Beginning this fall, St. Louisans will be able to see the actual document that made what is now Missouri part of the United States.
In 1803, the United States bought more 828,000 square miles of land from France for $15 million – roughly four cents an acre – in a deal known as the Louisiana Purchase.
The parcel immediately doubled the size of the country and eventually became part or all of 14 states from Louisiana to Montana, including Missouri, Iowa and Arkansas.
The National Archives will lend the Missouri History Museum the actual treaty and other related documents for an exhibit called “The Louisiana Purchase: Making St. Louis, Remaking America.”
It’s the fourth most cherished American document, according to a study involving the “U.S. News and World Report,” after the Declaration of Independence, the U.S. Constitution and the Bill of Rights.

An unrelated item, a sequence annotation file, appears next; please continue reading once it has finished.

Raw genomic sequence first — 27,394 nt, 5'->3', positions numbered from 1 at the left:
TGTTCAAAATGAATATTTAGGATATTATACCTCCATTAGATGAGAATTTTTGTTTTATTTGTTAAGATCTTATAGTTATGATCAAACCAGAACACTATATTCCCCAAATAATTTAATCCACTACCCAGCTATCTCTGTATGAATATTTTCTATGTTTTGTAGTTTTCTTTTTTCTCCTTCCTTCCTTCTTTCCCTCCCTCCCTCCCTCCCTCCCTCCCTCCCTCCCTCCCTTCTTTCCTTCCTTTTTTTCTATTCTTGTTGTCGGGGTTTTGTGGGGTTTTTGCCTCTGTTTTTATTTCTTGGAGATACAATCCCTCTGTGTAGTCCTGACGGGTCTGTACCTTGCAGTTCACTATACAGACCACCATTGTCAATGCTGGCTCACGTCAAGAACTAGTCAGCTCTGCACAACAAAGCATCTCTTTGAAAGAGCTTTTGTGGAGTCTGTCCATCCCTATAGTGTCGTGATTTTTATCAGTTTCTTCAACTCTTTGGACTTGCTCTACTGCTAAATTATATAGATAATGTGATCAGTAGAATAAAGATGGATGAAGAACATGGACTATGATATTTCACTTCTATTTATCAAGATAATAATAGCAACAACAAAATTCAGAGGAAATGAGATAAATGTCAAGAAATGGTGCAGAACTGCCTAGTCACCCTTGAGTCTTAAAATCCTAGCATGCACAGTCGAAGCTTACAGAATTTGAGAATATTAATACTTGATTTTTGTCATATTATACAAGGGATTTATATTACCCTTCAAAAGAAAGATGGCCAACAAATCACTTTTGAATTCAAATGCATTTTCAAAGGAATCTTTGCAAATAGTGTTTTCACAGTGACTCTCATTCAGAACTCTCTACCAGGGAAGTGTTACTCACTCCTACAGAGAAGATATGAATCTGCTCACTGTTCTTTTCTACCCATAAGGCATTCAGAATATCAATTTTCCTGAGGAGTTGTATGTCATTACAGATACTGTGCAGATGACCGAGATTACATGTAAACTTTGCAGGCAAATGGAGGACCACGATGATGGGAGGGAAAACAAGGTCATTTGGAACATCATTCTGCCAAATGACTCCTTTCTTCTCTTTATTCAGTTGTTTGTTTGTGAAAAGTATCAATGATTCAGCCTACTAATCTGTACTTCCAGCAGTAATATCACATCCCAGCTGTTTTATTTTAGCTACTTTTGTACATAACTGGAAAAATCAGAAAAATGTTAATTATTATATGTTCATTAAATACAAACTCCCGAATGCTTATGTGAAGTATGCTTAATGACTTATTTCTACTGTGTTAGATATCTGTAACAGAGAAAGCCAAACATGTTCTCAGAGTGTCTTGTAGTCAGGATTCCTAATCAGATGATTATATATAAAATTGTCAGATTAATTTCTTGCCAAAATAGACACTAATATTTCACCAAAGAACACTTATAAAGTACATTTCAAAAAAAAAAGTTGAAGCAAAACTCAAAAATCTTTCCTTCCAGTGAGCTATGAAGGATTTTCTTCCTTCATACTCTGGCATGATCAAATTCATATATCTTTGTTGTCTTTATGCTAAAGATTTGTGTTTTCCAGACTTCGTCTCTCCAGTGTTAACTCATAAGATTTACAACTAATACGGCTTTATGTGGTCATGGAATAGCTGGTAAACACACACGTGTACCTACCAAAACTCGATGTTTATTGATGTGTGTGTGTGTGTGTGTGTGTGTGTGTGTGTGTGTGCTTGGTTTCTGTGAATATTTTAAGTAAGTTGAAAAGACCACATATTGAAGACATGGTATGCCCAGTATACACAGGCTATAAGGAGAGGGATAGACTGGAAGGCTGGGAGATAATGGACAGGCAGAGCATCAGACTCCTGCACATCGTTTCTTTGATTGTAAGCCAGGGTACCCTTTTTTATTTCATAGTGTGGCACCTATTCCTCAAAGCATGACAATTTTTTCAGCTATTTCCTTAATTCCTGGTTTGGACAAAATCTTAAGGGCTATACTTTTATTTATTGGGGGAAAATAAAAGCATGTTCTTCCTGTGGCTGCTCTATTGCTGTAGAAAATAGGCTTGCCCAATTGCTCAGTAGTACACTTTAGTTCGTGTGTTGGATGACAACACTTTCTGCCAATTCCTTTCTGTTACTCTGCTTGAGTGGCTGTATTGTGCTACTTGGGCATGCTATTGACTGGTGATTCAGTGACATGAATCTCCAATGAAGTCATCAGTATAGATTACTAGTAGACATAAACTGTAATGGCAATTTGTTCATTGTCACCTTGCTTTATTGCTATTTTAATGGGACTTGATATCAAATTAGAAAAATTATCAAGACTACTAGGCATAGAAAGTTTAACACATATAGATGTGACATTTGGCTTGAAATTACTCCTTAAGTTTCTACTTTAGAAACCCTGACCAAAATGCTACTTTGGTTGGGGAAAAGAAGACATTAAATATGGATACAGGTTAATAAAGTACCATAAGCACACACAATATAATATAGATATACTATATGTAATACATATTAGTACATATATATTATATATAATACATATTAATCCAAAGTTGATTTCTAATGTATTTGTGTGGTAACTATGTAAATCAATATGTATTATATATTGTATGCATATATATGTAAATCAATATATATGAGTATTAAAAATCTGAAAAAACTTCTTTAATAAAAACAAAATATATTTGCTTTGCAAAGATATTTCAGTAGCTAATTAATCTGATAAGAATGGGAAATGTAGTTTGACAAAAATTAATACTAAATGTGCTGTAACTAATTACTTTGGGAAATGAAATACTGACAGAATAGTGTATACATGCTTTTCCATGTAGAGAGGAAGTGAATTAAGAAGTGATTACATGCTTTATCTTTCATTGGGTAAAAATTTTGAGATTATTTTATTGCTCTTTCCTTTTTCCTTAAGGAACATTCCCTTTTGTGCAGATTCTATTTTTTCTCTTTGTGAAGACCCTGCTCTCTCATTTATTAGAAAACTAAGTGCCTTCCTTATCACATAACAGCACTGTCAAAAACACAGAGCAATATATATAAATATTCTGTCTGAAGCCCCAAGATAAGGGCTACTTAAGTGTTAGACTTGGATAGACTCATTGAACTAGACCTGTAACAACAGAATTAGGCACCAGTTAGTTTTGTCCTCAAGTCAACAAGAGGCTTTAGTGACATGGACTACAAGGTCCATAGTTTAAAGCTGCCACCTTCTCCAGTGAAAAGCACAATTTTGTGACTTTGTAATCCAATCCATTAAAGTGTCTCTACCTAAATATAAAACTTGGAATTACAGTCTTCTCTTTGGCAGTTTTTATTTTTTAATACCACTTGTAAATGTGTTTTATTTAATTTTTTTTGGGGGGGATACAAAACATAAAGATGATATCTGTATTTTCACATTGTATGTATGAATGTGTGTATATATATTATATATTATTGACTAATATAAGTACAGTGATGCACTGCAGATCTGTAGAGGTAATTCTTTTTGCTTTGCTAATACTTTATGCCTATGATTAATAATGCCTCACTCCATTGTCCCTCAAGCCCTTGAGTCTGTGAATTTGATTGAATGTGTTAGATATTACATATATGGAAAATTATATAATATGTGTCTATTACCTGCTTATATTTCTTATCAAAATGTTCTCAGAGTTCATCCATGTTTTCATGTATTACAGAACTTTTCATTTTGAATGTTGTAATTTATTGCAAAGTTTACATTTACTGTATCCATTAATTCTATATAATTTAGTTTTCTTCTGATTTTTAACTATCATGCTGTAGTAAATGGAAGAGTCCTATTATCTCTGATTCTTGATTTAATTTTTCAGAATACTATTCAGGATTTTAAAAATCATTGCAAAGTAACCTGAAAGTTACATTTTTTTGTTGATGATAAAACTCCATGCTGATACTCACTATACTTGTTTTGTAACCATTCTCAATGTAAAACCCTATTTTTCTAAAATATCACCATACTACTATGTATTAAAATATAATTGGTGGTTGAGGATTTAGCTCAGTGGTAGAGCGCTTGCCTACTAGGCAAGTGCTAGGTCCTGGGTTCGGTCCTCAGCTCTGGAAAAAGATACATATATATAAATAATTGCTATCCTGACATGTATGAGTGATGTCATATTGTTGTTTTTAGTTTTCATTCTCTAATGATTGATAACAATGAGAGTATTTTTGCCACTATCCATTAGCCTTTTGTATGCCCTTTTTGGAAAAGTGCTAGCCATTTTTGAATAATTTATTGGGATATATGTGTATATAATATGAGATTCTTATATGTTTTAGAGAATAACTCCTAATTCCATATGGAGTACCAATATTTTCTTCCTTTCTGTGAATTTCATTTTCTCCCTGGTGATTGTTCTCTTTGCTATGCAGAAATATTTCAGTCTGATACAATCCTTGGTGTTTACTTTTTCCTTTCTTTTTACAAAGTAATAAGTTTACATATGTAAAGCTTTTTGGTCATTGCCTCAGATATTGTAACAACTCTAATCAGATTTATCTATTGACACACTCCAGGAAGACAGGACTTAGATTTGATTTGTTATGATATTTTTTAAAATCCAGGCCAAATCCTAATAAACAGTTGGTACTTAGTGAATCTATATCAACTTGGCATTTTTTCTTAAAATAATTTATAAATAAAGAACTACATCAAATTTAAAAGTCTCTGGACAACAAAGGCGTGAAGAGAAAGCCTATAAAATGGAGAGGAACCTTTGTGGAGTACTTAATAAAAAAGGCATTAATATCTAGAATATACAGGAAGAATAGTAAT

The treaty will be displayed under a clear cover, in the original French, with a translation provided. Seeing it will help connect St. Louisans to their past, according to Chris Gordon, the museum’s library and collections director.
“Visitors will be able to gaze upon an actual piece of history,” Gordon said.
Gordon noted that the acquisition of the Louisiana Territory stands out in history for its lack of bloodshed.
“Often, especially in these times, land was taken by force. But this was a very peaceful execution of a land sale,” Gordon said.
The exhibit opens October 25, and runs through April 19.